Methods Of Note Issue

Thursday 14th of April 2011 | By: Administrator | Views: 6520 | Comments: 0 | Rating: 1 Star Content1 Star Content1 Star Content1 Star Content1 Star Content |  


Methods of Note Issue
Both the principles of, note issue mentioned above, have serious defects. The monetary experts’ by coordinating the advantages of both the principles have evolved various systems or methods of notes issue. The main systems of note issue prevalent in different countries of the world are (1) Partial Fiduciary System. (2) Proportional Reserve System. (3) Minimum Reserve System. These systems are now discussed in brief.

(1) Fixed Fiduciary System. Under this system, a fixed amount is laid down by law which need to be covered by government securities. Notes issued in excess of this amount must be fully backed by gold. England adopted this system in 1844. The ‘system lacked elasticity and was not capable of satisfying the needs of trade and industry. This system was abandoned in 1913 in favour of proportional reserve system.

(2) Proportional Reserve System. Under this system, the central bank is to keep a certain percentage of the total notes issued in gold. The r is to be covered by sound government securities, trade bills etc. This system remained prevalent in USA, Great Britain and over a large part of the world. The proportional reserve system was also adopted by State Bank of Pakistan (SBP) and it remained enforced till December 1965. This system was abandoned in 1965 as it was rigid and lacked elasticity. The State Bank of Pakistan could not give guarantee for full convertibility of notes. The State Bank of Pakistan has now adopted a new system of note issue named as Minimum Reserve System.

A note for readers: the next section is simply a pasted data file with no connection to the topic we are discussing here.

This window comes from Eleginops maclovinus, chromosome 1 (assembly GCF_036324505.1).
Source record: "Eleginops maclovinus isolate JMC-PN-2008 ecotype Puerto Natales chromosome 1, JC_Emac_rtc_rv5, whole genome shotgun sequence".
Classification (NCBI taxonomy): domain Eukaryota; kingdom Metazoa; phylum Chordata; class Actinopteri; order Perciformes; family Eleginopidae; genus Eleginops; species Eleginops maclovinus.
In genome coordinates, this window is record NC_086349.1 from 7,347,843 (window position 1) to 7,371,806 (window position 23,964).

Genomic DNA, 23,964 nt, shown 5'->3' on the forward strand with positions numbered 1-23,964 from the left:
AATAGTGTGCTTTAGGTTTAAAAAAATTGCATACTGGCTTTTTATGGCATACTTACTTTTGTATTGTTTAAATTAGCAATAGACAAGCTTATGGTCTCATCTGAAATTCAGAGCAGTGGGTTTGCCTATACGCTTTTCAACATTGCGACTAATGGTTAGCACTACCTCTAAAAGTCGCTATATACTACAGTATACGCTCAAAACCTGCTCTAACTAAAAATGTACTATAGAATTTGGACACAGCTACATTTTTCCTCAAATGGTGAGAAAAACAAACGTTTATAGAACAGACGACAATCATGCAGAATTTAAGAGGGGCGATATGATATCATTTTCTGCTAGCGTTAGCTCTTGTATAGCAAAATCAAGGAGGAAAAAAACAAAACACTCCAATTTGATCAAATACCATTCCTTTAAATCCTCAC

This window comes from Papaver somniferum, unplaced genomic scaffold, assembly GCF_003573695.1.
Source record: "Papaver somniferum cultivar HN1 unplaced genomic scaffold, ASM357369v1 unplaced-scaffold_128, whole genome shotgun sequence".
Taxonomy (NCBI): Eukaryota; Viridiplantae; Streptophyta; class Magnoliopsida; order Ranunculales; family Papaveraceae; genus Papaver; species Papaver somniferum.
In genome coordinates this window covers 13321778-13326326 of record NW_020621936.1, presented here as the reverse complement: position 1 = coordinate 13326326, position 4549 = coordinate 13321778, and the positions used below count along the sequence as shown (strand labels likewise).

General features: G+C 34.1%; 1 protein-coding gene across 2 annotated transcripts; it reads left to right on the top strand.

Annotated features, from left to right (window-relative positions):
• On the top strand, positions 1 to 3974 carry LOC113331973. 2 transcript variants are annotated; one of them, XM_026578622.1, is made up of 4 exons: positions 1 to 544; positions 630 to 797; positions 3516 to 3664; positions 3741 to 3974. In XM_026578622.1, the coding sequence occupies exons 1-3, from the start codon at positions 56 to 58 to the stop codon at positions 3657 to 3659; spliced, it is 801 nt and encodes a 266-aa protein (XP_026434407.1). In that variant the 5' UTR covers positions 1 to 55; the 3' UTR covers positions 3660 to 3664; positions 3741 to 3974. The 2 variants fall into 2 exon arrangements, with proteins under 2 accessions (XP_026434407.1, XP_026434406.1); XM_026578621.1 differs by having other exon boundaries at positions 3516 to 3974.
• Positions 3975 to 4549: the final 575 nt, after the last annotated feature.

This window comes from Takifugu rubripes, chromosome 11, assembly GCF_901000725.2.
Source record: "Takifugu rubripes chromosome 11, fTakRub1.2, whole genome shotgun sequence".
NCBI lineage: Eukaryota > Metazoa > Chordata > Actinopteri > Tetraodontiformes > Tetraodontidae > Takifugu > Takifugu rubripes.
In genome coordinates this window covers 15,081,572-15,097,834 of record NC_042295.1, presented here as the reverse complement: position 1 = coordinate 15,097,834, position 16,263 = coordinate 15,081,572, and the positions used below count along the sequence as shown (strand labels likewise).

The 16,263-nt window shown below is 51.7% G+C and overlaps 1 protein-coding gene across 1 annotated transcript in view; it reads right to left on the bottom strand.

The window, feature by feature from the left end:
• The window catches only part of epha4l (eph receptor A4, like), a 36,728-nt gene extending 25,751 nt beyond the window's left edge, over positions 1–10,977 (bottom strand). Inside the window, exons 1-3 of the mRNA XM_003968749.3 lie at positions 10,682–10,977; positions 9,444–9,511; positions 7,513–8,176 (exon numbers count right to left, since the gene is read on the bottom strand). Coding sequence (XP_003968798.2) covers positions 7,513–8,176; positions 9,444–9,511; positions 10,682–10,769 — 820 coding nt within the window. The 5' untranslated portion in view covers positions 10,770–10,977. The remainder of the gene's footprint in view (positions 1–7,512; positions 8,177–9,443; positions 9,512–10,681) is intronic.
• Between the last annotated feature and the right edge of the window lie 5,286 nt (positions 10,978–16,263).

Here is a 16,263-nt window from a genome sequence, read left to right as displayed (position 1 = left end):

(3) Minimum Reserve System. The proportional reserve system of note issue has been replaced by minimum reserve system in Pakistan in 1965. According to this system, the central bank is required to keep only a minimum amount of reserve in the form of gold and foreign exchange securities. The central bank can expand note issue in accordance with the volume of business activities without backing of gold. The level of currency backing by gold is fixed at Rs. 1200 million in Pakistan. The merit of this system is that it ensures an adequate supply of currency to meet the business demands of the country. In other words, the method of note issue is sufficiently elastic. The demerit is that paper currency issued is practically inconvertible in this system.

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